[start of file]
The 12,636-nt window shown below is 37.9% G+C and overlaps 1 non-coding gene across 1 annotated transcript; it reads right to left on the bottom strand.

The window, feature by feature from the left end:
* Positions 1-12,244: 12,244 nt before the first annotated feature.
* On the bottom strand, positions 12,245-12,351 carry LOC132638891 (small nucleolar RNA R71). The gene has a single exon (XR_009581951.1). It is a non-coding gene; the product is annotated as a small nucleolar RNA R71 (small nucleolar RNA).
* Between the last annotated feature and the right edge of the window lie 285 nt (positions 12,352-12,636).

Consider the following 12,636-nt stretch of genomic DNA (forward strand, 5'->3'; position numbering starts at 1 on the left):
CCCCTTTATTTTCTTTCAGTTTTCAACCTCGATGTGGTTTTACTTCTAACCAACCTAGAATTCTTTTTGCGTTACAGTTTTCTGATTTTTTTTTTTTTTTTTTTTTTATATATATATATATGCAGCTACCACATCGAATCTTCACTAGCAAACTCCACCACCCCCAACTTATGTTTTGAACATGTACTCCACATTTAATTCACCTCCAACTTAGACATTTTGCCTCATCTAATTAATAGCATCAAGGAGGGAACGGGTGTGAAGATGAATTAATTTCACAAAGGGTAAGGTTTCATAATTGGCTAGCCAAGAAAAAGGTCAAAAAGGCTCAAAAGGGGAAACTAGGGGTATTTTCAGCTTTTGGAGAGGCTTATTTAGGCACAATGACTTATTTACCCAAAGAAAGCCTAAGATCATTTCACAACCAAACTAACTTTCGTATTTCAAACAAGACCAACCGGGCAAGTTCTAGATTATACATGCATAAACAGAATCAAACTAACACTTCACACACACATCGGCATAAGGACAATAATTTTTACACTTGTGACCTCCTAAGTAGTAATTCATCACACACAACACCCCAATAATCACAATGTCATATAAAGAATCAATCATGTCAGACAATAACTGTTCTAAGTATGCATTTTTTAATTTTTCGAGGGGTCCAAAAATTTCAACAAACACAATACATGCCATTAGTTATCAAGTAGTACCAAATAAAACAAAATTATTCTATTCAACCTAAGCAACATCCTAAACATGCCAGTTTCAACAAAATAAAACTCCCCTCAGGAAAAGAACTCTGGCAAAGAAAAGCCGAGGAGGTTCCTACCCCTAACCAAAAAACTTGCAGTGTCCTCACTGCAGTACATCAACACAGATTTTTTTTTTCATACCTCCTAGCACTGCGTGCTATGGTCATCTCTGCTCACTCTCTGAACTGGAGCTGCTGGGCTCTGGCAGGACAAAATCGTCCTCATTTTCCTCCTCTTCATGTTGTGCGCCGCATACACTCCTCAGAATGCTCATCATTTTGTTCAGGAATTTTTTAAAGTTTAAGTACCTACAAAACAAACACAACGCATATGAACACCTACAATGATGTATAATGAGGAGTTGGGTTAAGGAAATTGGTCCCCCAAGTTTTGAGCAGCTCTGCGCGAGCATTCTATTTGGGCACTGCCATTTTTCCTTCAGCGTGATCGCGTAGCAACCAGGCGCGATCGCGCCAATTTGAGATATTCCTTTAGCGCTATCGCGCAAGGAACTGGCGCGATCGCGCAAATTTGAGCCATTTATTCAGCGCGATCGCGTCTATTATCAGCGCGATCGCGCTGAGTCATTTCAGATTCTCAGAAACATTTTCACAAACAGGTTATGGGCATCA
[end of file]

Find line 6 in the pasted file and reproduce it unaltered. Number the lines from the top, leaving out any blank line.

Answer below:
Consider the following 12,636-nt stretch of genomic DNA (forward strand, 5'->3'; position numbering starts at 1 on the left):